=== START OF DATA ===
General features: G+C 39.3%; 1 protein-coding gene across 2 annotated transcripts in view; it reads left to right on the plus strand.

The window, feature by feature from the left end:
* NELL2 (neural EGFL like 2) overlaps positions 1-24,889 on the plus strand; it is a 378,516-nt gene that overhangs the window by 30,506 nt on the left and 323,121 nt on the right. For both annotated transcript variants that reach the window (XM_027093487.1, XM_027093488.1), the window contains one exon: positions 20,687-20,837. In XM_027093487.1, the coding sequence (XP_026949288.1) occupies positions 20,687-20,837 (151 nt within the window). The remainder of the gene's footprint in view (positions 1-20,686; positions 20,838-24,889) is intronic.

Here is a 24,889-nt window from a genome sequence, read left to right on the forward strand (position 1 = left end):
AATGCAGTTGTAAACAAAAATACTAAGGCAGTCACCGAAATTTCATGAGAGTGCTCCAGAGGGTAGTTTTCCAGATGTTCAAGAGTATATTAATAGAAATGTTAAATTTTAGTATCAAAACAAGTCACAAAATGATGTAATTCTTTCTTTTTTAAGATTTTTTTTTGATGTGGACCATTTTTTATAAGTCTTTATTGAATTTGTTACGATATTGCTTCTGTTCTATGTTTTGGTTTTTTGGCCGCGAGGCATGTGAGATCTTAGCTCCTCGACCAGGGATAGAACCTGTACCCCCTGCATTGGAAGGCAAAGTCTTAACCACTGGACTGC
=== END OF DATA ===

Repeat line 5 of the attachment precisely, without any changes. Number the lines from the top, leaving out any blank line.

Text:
AATGCAGTTGTAAACAAAAATACTAAGGCAGTCACCGAAATTTCATGAGAGTGCTCCAGAGGGTAGTTTTCCAGATGTTCAAGAGTATATTAATAGAAATGTTAAATTTTAGTATCAAAACAAGTCACAAAATGATGTAATTCTTTCTTTTTTAAGATTTTTTTTTGATGTGGACCATTTTTTATAAGTCTTTATTGAATTTGTTACGATATTGCTTCTGTTCTATGTTTTGGTTTTTTGGCCGCGAGGCATGTGAGATCTTAGCTCCTCGACCAGGGATAGAACCTGTACCCCCTGCATTGGAAGGCAAAGTCTTAACCACTGGACTGC